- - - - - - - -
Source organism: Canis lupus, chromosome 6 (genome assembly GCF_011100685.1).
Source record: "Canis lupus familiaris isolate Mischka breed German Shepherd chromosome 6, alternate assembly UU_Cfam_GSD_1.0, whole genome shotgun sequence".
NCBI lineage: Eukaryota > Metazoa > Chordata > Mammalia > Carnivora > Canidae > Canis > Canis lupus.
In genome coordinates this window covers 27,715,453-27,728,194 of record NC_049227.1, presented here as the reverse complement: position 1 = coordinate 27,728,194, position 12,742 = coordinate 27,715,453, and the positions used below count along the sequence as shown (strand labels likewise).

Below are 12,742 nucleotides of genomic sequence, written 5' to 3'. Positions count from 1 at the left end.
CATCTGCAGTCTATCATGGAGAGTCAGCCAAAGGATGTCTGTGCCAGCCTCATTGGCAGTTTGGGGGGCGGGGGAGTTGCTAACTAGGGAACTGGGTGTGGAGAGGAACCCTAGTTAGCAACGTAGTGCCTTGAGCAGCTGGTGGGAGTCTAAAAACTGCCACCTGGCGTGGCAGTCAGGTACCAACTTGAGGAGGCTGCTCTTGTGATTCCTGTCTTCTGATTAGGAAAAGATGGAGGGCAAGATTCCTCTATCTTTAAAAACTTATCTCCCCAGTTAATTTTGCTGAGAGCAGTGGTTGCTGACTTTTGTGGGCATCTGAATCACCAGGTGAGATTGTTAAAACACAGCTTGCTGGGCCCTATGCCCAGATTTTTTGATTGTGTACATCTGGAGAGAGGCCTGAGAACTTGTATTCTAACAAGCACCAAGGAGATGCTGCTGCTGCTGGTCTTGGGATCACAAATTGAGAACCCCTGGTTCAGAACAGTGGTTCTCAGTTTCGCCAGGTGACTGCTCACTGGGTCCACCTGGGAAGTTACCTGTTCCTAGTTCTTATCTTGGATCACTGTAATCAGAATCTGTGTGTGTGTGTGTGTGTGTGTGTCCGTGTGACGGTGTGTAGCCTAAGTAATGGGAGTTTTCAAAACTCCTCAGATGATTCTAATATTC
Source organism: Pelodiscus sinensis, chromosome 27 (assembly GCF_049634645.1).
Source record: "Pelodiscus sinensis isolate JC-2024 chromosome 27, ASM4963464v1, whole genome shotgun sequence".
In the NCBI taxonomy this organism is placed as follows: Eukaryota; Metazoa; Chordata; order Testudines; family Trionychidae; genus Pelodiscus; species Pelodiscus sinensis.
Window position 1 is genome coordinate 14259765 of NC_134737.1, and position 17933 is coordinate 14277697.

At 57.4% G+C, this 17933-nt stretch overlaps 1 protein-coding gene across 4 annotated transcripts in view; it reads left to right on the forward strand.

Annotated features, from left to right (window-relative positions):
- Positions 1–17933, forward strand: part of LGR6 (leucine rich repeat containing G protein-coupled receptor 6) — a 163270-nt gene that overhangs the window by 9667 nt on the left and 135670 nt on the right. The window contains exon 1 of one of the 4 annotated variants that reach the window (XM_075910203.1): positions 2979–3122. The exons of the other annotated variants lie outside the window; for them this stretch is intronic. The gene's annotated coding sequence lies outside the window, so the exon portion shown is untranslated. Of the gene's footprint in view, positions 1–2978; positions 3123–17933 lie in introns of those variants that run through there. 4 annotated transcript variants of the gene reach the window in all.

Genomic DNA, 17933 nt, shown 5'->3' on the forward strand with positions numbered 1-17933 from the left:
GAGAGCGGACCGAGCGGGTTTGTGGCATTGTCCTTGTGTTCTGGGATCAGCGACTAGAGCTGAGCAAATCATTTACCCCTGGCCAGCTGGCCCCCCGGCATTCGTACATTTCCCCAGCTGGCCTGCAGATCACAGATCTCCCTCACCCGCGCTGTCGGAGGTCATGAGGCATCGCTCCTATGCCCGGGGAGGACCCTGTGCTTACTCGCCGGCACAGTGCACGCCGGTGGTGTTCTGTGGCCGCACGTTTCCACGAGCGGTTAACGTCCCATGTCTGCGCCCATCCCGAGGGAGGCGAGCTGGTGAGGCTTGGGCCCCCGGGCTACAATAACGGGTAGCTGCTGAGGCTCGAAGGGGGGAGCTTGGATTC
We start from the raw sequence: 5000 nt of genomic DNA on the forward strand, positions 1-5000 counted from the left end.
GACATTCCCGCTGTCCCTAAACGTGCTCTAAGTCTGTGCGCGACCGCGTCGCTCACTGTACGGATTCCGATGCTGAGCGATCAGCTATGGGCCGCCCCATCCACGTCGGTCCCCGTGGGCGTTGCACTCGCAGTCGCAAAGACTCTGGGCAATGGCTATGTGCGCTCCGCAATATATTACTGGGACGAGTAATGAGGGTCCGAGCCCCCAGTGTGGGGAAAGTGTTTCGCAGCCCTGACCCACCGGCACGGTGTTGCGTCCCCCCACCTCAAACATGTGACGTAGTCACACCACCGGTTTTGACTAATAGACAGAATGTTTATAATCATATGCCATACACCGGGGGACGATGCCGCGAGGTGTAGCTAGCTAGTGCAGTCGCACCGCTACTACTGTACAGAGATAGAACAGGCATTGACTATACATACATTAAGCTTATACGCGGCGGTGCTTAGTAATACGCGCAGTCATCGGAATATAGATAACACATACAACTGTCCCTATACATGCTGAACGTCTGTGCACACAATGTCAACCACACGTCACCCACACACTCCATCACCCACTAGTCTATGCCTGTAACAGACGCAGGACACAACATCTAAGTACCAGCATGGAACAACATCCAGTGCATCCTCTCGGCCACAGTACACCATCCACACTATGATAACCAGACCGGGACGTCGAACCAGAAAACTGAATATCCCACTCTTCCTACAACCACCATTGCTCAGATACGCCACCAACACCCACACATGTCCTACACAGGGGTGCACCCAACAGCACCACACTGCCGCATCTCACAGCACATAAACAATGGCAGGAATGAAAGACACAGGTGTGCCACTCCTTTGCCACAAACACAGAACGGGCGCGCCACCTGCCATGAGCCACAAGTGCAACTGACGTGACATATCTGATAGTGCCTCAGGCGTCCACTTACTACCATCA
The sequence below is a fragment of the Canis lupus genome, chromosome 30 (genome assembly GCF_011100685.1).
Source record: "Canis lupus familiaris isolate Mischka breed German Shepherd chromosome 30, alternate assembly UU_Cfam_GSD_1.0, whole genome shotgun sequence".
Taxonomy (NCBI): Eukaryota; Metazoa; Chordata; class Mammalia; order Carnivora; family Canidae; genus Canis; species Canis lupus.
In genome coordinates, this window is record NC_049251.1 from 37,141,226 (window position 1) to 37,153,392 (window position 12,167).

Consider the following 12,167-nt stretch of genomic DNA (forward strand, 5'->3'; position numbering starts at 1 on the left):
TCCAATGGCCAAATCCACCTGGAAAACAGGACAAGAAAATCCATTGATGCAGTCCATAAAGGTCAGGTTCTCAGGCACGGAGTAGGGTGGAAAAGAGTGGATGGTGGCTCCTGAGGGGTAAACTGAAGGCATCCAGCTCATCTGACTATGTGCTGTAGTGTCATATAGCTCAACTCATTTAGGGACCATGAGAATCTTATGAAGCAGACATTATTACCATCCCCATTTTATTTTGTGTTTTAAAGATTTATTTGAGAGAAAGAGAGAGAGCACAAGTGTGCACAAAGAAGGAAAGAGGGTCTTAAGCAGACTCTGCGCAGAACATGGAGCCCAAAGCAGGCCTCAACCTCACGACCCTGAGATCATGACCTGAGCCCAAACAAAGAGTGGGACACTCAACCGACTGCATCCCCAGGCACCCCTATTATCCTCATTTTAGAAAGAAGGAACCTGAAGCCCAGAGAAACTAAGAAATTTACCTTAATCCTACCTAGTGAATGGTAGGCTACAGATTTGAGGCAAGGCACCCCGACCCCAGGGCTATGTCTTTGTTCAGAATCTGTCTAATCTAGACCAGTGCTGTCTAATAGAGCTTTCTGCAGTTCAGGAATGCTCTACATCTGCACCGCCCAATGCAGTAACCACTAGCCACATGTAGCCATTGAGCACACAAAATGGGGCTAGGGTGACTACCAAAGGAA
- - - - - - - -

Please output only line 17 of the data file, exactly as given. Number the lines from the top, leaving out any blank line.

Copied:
GACATTCCCGCTGTCCCTAAACGTGCTCTAAGTCTGTGCGCGACCGCGTCGCTCACTGTACGGATTCCGATGCTGAGCGATCAGCTATGGGCCGCCCCATCCACGTCGGTCCCCGTGGGCGTTGCACTCGCAGTCGCAAAGACTCTGGGCAATGGCTATGTGCGCTCCGCAATATATTACTGGGACGAGTAATGAGGGTCCGAGCCCCCAGTGTGGGGAAAGTGTTTCGCAGCCCTGACCCACCGGCACGGTGTTGCGTCCCCCCACCTCAAACATGTGACGTAGTCACACCACCGGTTTTGACTAATAGACAGAATGTTTATAATCATATGCCATACACCGGGGGACGATGCCGCGAGGTGTAGCTAGCTAGTGCAGTCGCACCGCTACTACTGTACAGAGATAGAACAGGCATTGACTATACATACATTAAGCTTATACGCGGCGGTGCTTAGTAATACGCGCAGTCATCGGAATATAGATAACACATACAACTGTCCCTATACATGCTGAACGTCTGTGCACACAATGTCAACCACACGTCACCCACACACTCCATCACCCACTAGTCTATGCCTGTAACAGACGCAGGACACAACATCTAAGTACCAGCATGGAACAACATCCAGTGCATCCTCTCGGCCACAGTACACCATCCACACTATGATAACCAGACCGGGACGTCGAACCAGAAAACTGAATATCCCACTCTTCCTACAACCACCATTGCTCAGATACGCCACCAACACCCACACATGTCCTACACAGGGGTGCACCCAACAGCACCACACTGCCGCATCTCACAGCACATAAACAATGGCAGGAATGAAAGACACAGGTGTGCCACTCCTTTGCCACAAACACAGAACGGGCGCGCCACCTGCCATGAGCCACAAGTGCAACTGACGTGACATATCTGATAGTGCCTCAGGCGTCCACTTACTACCATCA